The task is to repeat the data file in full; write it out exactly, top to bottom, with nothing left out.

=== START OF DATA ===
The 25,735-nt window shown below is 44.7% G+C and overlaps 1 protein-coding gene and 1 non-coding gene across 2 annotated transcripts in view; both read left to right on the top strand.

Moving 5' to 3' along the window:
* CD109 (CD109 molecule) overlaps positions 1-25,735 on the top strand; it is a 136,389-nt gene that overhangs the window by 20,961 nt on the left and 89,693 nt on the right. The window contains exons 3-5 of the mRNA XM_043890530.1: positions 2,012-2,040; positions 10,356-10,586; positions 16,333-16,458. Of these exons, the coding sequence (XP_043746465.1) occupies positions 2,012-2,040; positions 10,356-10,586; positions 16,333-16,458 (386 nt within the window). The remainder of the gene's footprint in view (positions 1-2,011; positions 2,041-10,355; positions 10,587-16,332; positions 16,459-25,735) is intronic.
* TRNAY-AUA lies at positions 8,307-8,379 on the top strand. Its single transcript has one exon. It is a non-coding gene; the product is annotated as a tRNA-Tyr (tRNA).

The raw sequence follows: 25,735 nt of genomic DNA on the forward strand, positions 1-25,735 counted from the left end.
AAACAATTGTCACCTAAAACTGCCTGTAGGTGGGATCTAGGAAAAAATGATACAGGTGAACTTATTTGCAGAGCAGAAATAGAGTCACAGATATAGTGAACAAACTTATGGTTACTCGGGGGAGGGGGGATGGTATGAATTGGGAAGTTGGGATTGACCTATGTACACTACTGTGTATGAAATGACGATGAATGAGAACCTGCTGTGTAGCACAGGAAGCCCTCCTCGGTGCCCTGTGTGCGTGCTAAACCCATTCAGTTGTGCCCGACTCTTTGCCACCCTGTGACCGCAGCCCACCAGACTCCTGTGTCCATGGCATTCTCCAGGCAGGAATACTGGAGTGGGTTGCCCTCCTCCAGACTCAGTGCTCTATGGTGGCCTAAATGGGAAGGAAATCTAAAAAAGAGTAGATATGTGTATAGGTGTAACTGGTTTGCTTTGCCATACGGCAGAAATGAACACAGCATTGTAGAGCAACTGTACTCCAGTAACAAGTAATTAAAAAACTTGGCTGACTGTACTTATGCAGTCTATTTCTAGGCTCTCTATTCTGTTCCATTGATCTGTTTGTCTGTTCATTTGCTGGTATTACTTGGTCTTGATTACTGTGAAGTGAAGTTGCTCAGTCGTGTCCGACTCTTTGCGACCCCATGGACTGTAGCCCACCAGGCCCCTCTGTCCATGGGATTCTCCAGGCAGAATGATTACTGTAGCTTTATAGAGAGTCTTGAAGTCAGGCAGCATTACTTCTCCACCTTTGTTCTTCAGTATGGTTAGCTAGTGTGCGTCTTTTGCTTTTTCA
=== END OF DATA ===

The 25,735-nt window shown below is 44.7% G+C and overlaps 1 protein-coding gene and 1 non-coding gene across 2 annotated transcripts in view; both read left to right on the top strand.

Moving 5' to 3' along the window:
* CD109 (CD109 molecule) overlaps positions 1-25,735 on the top strand; it is a 136,389-nt gene that overhangs the window by 20,961 nt on the left and 89,693 nt on the right. The window contains exons 3-5 of the mRNA XM_043890530.1: positions 2,012-2,040; positions 10,356-10,586; positions 16,333-16,458. Of these exons, the coding sequence (XP_043746465.1) occupies positions 2,012-2,040; positions 10,356-10,586; positions 16,333-16,458 (386 nt within the window). The remainder of the gene's footprint in view (positions 1-2,011; positions 2,041-10,355; positions 10,587-16,332; positions 16,459-25,735) is intronic.
* TRNAY-AUA lies at positions 8,307-8,379 on the top strand. Its single transcript has one exon. It is a non-coding gene; the product is annotated as a tRNA-Tyr (tRNA).

The raw sequence follows: 25,735 nt of genomic DNA on the forward strand, positions 1-25,735 counted from the left end.
AAACAATTGTCACCTAAAACTGCCTGTAGGTGGGATCTAGGAAAAAATGATACAGGTGAACTTATTTGCAGAGCAGAAATAGAGTCACAGATATAGTGAACAAACTTATGGTTACTCGGGGGAGGGGGGATGGTATGAATTGGGAAGTTGGGATTGACCTATGTACACTACTGTGTATGAAATGACGATGAATGAGAACCTGCTGTGTAGCACAGGAAGCCCTCCTCGGTGCCCTGTGTGCGTGCTAAACCCATTCAGTTGTGCCCGACTCTTTGCCACCCTGTGACCGCAGCCCACCAGACTCCTGTGTCCATGGCATTCTCCAGGCAGGAATACTGGAGTGGGTTGCCCTCCTCCAGACTCAGTGCTCTATGGTGGCCTAAATGGGAAGGAAATCTAAAAAAGAGTAGATATGTGTATAGGTGTAACTGGTTTGCTTTGCCATACGGCAGAAATGAACACAGCATTGTAGAGCAACTGTACTCCAGTAACAAGTAATTAAAAAACTTGGCTGACTGTACTTATGCAGTCTATTTCTAGGCTCTCTATTCTGTTCCATTGATCTGTTTGTCTGTTCATTTGCTGGTATTACTTGGTCTTGATTACTGTGAAGTGAAGTTGCTCAGTCGTGTCCGACTCTTTGCGACCCCATGGACTGTAGCCCACCAGGCCCCTCTGTCCATGGGATTCTCCAGGCAGAATGATTACTGTAGCTTTATAGAGAGTCTTGAAGTCAGGCAGCATTACTTCTCCACCTTTGTTCTTCAGTATGGTTAGCTAGTGTGCGTCTTTTGCTTTTTCA